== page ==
|Region||Northwest Highlands, Western Isles|
|Gaelic alphabet (Latin script)|
Mid-Minch Gaelic (Scottish Gaelic: Gàidhlig meadhan na mara) is a currently developing pan-regional form of Scottish Gaelic, loosely based on the surviving dialects of Scottish Gaelic with considerable numbers of speakers. It has also been referred to by a number of other names, such as Standard Hebridean, BBC Gaelic, Standard Gaelic (Gàidhlig bhun-tomhasach) or Mixed Gaelic (Gàidhlig Mheasgaichte).
These are mostly concentrated around the North-West Highlands and Islands, including Wester Ross, the Outer Hebrides and Skye. As these cluster around The Minch, this variety has been dubbed Mid-Minch Gaelic.
As is generally the case with dialect levelling, this process is fuelled both by the emergence of Gaelic mass-media such as Radio nan Gàidheal and BBC Alba, Gaelic medium education, the decline of the so-called peripheral dialects (e.g. East Sutherland or Perthshire) and greater migration and urbanisation, leading to dialect mixing.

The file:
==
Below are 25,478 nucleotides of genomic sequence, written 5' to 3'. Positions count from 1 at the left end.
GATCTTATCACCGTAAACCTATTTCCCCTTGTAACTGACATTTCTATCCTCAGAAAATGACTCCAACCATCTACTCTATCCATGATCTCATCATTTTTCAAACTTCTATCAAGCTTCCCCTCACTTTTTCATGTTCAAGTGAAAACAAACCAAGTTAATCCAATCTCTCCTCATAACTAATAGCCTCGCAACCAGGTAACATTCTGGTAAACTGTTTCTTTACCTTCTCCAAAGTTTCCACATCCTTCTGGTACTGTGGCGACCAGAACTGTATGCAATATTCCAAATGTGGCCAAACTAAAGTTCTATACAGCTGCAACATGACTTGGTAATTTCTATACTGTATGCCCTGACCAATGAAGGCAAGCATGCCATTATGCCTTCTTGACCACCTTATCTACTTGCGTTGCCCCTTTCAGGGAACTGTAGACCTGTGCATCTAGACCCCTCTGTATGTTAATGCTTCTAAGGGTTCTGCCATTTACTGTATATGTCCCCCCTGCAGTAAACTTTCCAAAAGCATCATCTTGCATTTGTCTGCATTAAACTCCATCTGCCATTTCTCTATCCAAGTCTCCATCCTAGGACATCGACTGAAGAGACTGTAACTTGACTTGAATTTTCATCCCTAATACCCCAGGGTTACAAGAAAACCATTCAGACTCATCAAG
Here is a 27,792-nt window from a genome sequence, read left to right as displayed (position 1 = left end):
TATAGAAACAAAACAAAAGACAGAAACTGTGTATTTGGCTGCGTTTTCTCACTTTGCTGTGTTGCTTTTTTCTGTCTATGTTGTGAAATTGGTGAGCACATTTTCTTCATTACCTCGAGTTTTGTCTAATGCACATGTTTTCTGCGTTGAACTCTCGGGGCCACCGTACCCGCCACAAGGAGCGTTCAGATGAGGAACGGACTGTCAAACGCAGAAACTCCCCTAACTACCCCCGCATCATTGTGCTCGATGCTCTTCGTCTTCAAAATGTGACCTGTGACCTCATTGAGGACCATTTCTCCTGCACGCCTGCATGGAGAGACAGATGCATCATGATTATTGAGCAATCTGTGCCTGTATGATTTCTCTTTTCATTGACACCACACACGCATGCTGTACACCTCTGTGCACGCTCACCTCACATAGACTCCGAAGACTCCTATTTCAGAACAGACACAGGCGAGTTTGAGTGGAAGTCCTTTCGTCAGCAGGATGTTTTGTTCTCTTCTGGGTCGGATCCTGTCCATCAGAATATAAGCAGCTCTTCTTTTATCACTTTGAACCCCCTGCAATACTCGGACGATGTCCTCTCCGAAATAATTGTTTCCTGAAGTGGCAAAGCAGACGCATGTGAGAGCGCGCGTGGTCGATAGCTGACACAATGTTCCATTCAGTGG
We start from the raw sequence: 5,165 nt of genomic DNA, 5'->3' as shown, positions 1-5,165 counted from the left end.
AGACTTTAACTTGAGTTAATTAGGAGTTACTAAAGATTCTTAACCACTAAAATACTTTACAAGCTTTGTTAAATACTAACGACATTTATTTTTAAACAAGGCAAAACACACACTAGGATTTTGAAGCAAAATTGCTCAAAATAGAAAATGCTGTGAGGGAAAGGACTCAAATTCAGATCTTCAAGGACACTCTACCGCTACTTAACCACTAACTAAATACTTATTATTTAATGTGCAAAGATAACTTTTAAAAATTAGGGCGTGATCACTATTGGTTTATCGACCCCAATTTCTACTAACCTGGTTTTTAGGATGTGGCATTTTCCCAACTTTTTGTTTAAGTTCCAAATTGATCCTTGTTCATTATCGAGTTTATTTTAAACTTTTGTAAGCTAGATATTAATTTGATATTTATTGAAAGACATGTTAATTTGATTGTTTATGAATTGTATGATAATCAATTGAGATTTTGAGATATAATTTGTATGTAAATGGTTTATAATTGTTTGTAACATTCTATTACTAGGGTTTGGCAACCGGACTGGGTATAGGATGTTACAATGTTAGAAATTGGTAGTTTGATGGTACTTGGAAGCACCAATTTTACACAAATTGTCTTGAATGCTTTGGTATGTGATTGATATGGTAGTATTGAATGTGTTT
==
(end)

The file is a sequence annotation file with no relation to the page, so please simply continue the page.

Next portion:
- "Am Faclair Beag". Retrieved 5 July 2011.
- Lamb, Will A diachronic account of Gaelic news-speak: The development and expansion of a register (1999) Scottish Studies, XIX: 141-171.
- Cate Devine (11 February 2012). "Gaelic dialects dying out as mid-Minch voices take over". HeraldScotland. Retrieved 11 February 2012.
- "Gaelic dialects 'dying out', Edinburgh academic warns". BBC News. 10 February 2012. Retrieved 11 February 2012.
- Black, Ronald (2006). Cothrom Ionnsachaidh. Edinburgh. ISBN 0-906981-33-6.
- Bauer, Michael (2011). Blas na Gàidhlig: The Practical Guide to Scottish Gaelic Pronunciation. Glasgow: Akerbeltz. ISBN 978-1-907165-00-9.
- Wentworth, Roy (2003). Briathrachas Cànanach.
- "Dual-chainntean a' dol à bith". BBC Alba. 6 February 2012. Retrieved 7 February 2012.